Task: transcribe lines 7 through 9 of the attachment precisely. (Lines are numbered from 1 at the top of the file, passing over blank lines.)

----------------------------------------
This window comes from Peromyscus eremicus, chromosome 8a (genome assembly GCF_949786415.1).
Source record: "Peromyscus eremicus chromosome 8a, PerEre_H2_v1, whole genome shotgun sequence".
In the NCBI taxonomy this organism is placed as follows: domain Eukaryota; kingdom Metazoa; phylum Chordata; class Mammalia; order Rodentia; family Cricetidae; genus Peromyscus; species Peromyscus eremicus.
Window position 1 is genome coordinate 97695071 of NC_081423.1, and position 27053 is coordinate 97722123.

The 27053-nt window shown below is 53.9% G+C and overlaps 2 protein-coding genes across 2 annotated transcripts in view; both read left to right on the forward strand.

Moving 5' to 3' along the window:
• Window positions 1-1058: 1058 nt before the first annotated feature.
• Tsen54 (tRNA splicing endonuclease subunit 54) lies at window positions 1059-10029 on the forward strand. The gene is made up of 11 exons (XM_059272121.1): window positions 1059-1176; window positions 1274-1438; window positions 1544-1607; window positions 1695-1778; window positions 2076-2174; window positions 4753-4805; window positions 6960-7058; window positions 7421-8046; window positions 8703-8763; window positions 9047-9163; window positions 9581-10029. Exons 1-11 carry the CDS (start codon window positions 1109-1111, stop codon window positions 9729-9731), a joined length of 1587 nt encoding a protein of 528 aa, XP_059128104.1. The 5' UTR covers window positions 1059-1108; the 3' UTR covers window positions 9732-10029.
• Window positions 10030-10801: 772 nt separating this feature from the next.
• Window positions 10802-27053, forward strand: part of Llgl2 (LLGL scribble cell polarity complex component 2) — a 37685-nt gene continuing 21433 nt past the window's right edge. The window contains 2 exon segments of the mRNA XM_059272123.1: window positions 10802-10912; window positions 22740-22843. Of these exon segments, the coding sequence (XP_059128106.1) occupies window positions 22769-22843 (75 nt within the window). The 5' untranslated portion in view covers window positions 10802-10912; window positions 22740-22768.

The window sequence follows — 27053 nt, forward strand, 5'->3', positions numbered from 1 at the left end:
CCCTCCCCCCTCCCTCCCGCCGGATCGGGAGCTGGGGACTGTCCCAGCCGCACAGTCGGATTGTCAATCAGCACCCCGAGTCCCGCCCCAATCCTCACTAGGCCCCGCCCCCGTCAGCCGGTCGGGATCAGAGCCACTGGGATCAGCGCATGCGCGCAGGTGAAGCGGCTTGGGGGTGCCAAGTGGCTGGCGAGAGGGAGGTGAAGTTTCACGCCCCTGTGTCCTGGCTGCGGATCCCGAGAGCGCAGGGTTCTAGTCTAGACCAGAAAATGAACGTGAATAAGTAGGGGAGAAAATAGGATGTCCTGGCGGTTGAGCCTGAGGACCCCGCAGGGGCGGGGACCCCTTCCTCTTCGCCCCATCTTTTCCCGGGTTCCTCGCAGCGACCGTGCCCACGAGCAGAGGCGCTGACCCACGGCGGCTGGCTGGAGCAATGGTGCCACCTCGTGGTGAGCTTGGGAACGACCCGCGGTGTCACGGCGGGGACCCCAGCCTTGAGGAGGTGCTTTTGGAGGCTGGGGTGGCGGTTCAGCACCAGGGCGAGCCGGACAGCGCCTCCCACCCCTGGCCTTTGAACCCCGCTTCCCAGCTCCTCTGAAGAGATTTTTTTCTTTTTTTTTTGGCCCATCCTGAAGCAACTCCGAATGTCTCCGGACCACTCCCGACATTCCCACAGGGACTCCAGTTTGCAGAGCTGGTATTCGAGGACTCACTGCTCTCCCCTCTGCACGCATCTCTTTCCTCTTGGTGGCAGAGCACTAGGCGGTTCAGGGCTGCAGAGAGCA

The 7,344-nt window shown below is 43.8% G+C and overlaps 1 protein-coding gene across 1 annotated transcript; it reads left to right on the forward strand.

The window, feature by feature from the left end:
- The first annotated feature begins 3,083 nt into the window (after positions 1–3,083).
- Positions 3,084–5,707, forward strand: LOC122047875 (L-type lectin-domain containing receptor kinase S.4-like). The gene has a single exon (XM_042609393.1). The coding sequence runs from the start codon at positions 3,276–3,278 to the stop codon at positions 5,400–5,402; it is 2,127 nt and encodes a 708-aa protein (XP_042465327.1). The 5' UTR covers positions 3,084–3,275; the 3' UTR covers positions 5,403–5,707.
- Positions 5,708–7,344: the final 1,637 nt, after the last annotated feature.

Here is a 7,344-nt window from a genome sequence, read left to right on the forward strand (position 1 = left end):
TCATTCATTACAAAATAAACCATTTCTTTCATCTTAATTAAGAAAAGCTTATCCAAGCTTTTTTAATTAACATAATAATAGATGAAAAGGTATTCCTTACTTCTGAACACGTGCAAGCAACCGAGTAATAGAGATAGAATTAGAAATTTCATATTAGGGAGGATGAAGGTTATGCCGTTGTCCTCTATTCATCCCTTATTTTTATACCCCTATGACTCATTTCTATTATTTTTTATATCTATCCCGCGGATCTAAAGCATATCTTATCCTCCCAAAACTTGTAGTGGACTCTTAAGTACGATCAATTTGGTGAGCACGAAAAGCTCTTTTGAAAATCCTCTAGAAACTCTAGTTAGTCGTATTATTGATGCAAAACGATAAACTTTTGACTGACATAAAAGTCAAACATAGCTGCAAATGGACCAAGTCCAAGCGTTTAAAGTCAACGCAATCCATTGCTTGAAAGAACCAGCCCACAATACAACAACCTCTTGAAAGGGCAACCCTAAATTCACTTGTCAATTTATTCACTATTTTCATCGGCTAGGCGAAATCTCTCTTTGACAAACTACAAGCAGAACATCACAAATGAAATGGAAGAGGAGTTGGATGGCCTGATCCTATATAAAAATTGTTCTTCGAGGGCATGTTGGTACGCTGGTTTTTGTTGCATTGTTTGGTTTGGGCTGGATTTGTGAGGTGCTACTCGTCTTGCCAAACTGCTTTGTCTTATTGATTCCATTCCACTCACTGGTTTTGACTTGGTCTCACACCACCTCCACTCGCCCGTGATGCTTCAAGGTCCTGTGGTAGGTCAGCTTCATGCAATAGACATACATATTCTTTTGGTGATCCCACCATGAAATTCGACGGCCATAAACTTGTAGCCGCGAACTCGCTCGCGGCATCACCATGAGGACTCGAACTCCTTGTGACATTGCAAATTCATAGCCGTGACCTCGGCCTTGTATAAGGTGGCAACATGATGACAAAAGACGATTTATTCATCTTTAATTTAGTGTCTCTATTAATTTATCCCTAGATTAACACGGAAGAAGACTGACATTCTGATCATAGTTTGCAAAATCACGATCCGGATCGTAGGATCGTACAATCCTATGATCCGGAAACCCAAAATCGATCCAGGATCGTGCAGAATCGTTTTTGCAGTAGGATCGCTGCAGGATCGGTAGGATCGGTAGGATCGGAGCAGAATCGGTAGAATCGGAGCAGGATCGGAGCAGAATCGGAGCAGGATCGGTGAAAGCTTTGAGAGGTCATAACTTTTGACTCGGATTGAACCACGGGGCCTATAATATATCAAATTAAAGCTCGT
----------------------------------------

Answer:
• Window positions 1-1058: 1058 nt before the first annotated feature.
• Tsen54 (tRNA splicing endonuclease subunit 54) lies at window positions 1059-10029 on the forward strand. The gene is made up of 11 exons (XM_059272121.1): window positions 1059-1176; window positions 1274-1438; window positions 1544-1607; window positions 1695-1778; window positions 2076-2174; window positions 4753-4805; window positions 6960-7058; window positions 7421-8046; window positions 8703-8763; window positions 9047-9163; window positions 9581-10029. Exons 1-11 carry the CDS (start codon window positions 1109-1111, stop codon window positions 9729-9731), a joined length of 1587 nt encoding a protein of 528 aa, XP_059128104.1. The 5' UTR covers window positions 1059-1108; the 3' UTR covers window positions 9732-10029.
• Window positions 10030-10801: 772 nt separating this feature from the next.